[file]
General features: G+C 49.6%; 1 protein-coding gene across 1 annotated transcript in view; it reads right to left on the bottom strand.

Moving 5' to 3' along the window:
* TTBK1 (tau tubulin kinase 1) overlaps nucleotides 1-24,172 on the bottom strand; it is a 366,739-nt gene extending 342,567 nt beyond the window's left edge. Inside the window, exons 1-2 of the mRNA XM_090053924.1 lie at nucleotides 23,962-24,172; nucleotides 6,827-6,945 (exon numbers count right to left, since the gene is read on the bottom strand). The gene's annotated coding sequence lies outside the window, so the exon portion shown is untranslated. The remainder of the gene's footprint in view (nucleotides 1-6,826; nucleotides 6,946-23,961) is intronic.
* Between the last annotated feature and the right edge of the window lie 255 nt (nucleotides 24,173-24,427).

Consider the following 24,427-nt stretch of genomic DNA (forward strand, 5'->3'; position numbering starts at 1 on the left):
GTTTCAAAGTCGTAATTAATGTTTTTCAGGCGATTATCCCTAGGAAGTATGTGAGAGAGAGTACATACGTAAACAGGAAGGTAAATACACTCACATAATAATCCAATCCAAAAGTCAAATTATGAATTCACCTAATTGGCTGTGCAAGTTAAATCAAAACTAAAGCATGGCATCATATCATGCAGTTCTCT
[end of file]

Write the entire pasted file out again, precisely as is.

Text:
General features: G+C 49.6%; 1 protein-coding gene across 1 annotated transcript in view; it reads right to left on the bottom strand.

Moving 5' to 3' along the window:
* TTBK1 (tau tubulin kinase 1) overlaps nucleotides 1-24,172 on the bottom strand; it is a 366,739-nt gene extending 342,567 nt beyond the window's left edge. Inside the window, exons 1-2 of the mRNA XM_090053924.1 lie at nucleotides 23,962-24,172; nucleotides 6,827-6,945 (exon numbers count right to left, since the gene is read on the bottom strand). The gene's annotated coding sequence lies outside the window, so the exon portion shown is untranslated. The remainder of the gene's footprint in view (nucleotides 1-6,826; nucleotides 6,946-23,961) is intronic.
* Between the last annotated feature and the right edge of the window lie 255 nt (nucleotides 24,173-24,427).

Consider the following 24,427-nt stretch of genomic DNA (forward strand, 5'->3'; position numbering starts at 1 on the left):
GTTTCAAAGTCGTAATTAATGTTTTTCAGGCGATTATCCCTAGGAAGTATGTGAGAGAGAGTACATACGTAAACAGGAAGGTAAATACACTCACATAATAATCCAATCCAAAAGTCAAATTATGAATTCACCTAATTGGCTGTGCAAGTTAAATCAAAACTAAAGCATGGCATCATATCATGCAGTTCTCT